If you gave people a choice – to die comfortably at home or in hospital – you would find that overwhelmingly, people would choose to be at “home”.
And yet many elderly people are dying in hospital emergency rooms – in a way that they may have not wanted to go.
Nowadays the definition of home is broader for many older people. For some it is the home they lived in with their family, but for many it is an aged care home that they may have been living in for months or even years.
People want to be comfortable when they die. Many don’t want to be scared and alone in a hospital cubicle, unsure of where they are and who they are with.
The reasons why this continues to be a problem comes down to a number of factors, but predominantly due to the lack of access to palliative care services and education for care workers – especially in aged care facilities.
What commonly happens is that as a person in their final stages of life deteriorates, an ambulance is called and the older person is taken to hospital.
This is often because many aged care staff are not equipped with the adequate assessment skills and confidence in their ability when caring for palliative care resident – they may not recognise that the resident is dying, or they do not know what to do in such circumstances.
Also General Practitioners and aged care facilities have not had the difficult discussions around the management of the older person in the event that they deteriorate, what will be the best place for them to be cared for and are there any further treatment options? If there are no medical treatments available then at what point do we decide to care for someone until they die in the facility rather than transfer to hospital.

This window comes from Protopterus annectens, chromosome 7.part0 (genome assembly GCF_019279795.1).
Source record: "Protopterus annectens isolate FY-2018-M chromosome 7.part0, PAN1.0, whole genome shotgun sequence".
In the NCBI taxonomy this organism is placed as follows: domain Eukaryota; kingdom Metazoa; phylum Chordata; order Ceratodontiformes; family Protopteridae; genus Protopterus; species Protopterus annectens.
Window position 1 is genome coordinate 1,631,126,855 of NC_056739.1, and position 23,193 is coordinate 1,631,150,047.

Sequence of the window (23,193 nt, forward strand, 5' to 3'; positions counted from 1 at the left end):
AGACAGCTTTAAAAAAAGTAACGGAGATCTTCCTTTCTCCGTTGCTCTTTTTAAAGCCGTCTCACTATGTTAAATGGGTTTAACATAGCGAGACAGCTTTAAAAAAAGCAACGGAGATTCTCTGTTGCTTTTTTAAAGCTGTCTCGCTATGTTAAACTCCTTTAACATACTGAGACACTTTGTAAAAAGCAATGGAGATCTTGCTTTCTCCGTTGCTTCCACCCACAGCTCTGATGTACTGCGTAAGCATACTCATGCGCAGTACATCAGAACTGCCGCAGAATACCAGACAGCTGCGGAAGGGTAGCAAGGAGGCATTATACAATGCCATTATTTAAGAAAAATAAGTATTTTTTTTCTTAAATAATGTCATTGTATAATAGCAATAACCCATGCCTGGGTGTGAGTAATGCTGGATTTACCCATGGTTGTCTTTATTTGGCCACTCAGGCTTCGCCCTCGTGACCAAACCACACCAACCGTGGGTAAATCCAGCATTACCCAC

“We get quite upset by that because coming to hospital and passing away in an emergency department is not by anybody’s definition a good death,” Dr Simon Judkins, Australasian College for Emergency Medicine president elect, Dr Simon Judkins, told The Age.
“My concern is for the family and the patient who has to spend their last hours in a busy, noisy, overcrowded environment.”
According to the Productivity Commission, each year, tens of thousands of people who are approaching the end of life are cared for and die in a place that does not reflect their choice or fully meet their end-of-life care needs.
It was also reported that 70 per cent of Australians would prefer to die at home but few are able to do so. The number of people wishing to die at home with the support of a community-based palliative care service far exceeds the availability of that care.
The final stages of a person’s life can be very confronting if a person is unaware of how to handle it. It can include agitation, delirium, shortness of breath and restlessness.
Some of the most common signs that a person is dying is cold hands or feet that may begin to darken, a loss of appetite, confusion, problems or change in breathing and or unconsciousness.
A trained professional who knows how to manage those symptoms would immediately put in place comfort measures.
For palliative care to be incorporated more into aged care, there needs to be more palliative care training for the workforce.
Something as simple as recognising what a person is going through can be the difference between a “good” and “bad” death.
While some aged care facilities provide excellent care, the Productivity Commission reported that palliative and end-of-life care are poorly provided a number of aged care facilities.
The report highlighted an increase in people waiting on referral lists for palliatives care services. If aged care or community care nurses were provided with more education and training then the need for referrals to specialist palliative care services maybe alleviated to some extent. And thus, giving older people better access to palliative care before they die.
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